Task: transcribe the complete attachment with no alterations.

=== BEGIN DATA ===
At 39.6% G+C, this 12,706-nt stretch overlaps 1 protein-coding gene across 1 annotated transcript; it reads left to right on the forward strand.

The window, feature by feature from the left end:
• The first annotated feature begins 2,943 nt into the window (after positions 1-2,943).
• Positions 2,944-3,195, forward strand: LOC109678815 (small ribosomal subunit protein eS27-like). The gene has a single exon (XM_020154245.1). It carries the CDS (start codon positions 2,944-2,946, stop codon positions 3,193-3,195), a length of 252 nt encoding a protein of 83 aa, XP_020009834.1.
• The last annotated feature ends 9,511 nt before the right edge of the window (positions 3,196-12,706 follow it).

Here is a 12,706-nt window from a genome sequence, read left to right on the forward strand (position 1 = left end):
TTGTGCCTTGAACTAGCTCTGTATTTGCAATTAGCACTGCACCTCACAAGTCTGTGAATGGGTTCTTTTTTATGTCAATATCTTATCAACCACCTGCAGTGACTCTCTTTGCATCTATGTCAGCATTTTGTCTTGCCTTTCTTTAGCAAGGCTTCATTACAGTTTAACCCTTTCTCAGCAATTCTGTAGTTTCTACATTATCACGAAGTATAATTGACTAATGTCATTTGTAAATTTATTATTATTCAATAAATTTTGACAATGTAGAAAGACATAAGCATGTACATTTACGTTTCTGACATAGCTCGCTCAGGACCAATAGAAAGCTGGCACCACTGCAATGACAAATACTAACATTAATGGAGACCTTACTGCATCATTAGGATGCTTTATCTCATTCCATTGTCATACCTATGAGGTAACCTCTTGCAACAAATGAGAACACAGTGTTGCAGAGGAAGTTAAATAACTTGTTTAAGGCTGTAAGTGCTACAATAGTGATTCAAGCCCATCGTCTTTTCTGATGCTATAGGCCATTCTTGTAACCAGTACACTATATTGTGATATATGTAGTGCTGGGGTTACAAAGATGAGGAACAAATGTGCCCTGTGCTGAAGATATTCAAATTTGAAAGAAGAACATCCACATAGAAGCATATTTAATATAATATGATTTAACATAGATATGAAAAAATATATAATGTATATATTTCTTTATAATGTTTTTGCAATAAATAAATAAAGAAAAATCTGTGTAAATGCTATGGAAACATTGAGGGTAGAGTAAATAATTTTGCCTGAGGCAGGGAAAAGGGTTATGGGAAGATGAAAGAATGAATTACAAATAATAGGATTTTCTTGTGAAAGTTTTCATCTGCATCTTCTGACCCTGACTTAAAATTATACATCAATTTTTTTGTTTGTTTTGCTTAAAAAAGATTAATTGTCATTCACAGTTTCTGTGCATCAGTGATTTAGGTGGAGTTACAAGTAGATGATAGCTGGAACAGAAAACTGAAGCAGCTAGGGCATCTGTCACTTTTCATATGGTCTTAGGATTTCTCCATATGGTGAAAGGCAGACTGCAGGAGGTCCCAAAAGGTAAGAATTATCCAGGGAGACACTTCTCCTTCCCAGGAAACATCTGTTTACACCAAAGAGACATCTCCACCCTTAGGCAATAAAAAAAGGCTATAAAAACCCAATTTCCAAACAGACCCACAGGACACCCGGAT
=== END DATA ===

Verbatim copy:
At 39.6% G+C, this 12,706-nt stretch overlaps 1 protein-coding gene across 1 annotated transcript; it reads left to right on the forward strand.

The window, feature by feature from the left end:
• The first annotated feature begins 2,943 nt into the window (after positions 1-2,943).
• Positions 2,944-3,195, forward strand: LOC109678815 (small ribosomal subunit protein eS27-like). The gene has a single exon (XM_020154245.1). It carries the CDS (start codon positions 2,944-2,946, stop codon positions 3,193-3,195), a length of 252 nt encoding a protein of 83 aa, XP_020009834.1.
• The last annotated feature ends 9,511 nt before the right edge of the window (positions 3,196-12,706 follow it).

Here is a 12,706-nt window from a genome sequence, read left to right on the forward strand (position 1 = left end):
TTGTGCCTTGAACTAGCTCTGTATTTGCAATTAGCACTGCACCTCACAAGTCTGTGAATGGGTTCTTTTTTATGTCAATATCTTATCAACCACCTGCAGTGACTCTCTTTGCATCTATGTCAGCATTTTGTCTTGCCTTTCTTTAGCAAGGCTTCATTACAGTTTAACCCTTTCTCAGCAATTCTGTAGTTTCTACATTATCACGAAGTATAATTGACTAATGTCATTTGTAAATTTATTATTATTCAATAAATTTTGACAATGTAGAAAGACATAAGCATGTACATTTACGTTTCTGACATAGCTCGCTCAGGACCAATAGAAAGCTGGCACCACTGCAATGACAAATACTAACATTAATGGAGACCTTACTGCATCATTAGGATGCTTTATCTCATTCCATTGTCATACCTATGAGGTAACCTCTTGCAACAAATGAGAACACAGTGTTGCAGAGGAAGTTAAATAACTTGTTTAAGGCTGTAAGTGCTACAATAGTGATTCAAGCCCATCGTCTTTTCTGATGCTATAGGCCATTCTTGTAACCAGTACACTATATTGTGATATATGTAGTGCTGGGGTTACAAAGATGAGGAACAAATGTGCCCTGTGCTGAAGATATTCAAATTTGAAAGAAGAACATCCACATAGAAGCATATTTAATATAATATGATTTAACATAGATATGAAAAAATATATAATGTATATATTTCTTTATAATGTTTTTGCAATAAATAAATAAAGAAAAATCTGTGTAAATGCTATGGAAACATTGAGGGTAGAGTAAATAATTTTGCCTGAGGCAGGGAAAAGGGTTATGGGAAGATGAAAGAATGAATTACAAATAATAGGATTTTCTTGTGAAAGTTTTCATCTGCATCTTCTGACCCTGACTTAAAATTATACATCAATTTTTTTGTTTGTTTTGCTTAAAAAAGATTAATTGTCATTCACAGTTTCTGTGCATCAGTGATTTAGGTGGAGTTACAAGTAGATGATAGCTGGAACAGAAAACTGAAGCAGCTAGGGCATCTGTCACTTTTCATATGGTCTTAGGATTTCTCCATATGGTGAAAGGCAGACTGCAGGAGGTCCCAAAAGGTAAGAATTATCCAGGGAGACACTTCTCCTTCCCAGGAAACATCTGTTTACACCAAAGAGACATCTCCACCCTTAGGCAATAAAAAAAGGCTATAAAAACCCAATTTCCAAACAGACCCACAGGACACCCGGAT